The Environmental Protection Agency says testing near the old Carter Carburetor plant in north St. Louis shows offsite contamination is too low to cause health problems.
The EPA tested air, soil, and sediments in a one-block radius around the plant for PCBs, dioxins, and other industrial pollutants.
Flint Fowler directs the Herbert Hoover Boys & Girls Club, which sits across the street from the plant. He says he’s satisfied with the EPA’s sampling.
"It lets me know that the kids that come to the club are safe and that the residents have some degree of security knowing that their homes and their property has not been contaminated," Fowler said.
The EPA announced its testing results at a public meeting last night at the Herbert Hoover Boys & Girls Club.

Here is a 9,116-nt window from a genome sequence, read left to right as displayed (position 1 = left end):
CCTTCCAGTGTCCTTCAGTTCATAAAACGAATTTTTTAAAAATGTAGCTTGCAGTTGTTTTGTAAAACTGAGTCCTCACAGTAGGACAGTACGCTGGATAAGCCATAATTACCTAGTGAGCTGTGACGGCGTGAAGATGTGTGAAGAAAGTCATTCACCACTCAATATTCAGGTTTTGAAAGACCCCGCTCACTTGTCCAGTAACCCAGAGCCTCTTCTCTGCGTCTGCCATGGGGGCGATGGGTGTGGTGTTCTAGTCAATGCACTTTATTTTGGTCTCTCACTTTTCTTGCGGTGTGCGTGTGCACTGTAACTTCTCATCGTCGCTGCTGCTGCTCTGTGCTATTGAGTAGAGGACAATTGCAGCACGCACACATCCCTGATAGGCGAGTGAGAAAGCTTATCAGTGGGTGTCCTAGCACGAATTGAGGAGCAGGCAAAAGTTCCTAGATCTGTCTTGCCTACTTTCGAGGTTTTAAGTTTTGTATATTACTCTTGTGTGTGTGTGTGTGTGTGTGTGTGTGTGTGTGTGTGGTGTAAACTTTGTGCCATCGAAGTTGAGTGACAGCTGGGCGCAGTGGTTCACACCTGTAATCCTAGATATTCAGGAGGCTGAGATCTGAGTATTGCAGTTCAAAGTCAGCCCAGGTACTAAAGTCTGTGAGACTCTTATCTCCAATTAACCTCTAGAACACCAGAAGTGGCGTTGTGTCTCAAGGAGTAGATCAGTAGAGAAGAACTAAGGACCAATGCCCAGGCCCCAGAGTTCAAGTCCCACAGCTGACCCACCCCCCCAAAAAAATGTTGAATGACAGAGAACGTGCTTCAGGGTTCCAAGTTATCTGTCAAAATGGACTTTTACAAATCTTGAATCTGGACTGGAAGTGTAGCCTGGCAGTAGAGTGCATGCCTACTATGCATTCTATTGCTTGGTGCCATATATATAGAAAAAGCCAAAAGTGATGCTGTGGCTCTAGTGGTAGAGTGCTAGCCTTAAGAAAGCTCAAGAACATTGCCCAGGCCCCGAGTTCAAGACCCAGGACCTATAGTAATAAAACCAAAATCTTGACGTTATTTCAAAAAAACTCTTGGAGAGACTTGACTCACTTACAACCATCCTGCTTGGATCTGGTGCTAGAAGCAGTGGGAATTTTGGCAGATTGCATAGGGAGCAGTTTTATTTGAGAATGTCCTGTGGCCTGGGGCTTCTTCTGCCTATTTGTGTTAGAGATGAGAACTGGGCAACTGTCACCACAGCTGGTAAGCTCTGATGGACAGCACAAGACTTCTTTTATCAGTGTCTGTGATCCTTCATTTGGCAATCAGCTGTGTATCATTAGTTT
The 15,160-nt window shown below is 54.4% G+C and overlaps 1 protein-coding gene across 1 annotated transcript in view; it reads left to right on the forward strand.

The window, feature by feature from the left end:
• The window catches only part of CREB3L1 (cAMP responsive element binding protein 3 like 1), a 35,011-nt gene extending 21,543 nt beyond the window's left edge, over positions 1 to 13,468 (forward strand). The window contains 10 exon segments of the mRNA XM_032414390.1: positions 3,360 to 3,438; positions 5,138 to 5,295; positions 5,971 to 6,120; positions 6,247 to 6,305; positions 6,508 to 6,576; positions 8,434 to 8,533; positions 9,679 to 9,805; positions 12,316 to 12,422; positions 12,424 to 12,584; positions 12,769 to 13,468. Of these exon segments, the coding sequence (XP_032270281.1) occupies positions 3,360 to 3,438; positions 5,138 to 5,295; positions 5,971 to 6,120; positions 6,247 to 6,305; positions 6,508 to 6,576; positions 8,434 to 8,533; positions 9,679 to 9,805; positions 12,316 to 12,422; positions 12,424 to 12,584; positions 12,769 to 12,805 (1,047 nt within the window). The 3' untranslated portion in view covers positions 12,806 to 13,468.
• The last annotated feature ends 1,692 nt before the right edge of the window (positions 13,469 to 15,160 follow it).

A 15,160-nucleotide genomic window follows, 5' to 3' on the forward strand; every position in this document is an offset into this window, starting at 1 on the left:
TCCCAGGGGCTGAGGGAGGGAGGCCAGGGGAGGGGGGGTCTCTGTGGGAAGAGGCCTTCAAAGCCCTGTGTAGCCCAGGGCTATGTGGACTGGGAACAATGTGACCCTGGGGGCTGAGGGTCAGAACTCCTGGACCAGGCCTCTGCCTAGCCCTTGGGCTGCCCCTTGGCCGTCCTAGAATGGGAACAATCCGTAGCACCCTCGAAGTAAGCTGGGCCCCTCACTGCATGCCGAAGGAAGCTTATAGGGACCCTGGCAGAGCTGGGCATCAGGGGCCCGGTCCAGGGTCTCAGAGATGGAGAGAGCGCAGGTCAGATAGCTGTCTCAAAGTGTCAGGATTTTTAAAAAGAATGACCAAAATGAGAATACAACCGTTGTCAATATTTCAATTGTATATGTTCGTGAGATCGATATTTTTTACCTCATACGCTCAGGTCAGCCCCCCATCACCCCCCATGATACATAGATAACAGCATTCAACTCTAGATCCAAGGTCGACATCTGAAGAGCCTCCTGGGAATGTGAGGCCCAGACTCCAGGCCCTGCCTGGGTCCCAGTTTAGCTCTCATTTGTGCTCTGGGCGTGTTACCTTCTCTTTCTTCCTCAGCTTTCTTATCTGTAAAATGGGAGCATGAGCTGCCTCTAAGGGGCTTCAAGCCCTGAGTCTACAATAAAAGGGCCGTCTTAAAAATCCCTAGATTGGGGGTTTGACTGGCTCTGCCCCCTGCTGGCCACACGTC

Long-time area resident Camilla Hayes was at the meeting. She says with the heavy rains and flooding we had earlier this summer, she’s worried about the PCBs the EPA found 40 feet below ground, in the sewers.
"The sewers flooded," Hayes said. "So I’m worried about the stuff that came out."
The EPA says that although it detected industrial pollutants in some soil, sediment, and underground air samples, none were at levels that would cause a health concern.
The EPA will discuss its plans to tear down the Carter Carburetor plant and decontaminate the site at another public meeting next fall.
You can hear EPA Regional Administrator's Karl Brooks' perspective on the testing and clean up here, on St. Louis on the Air.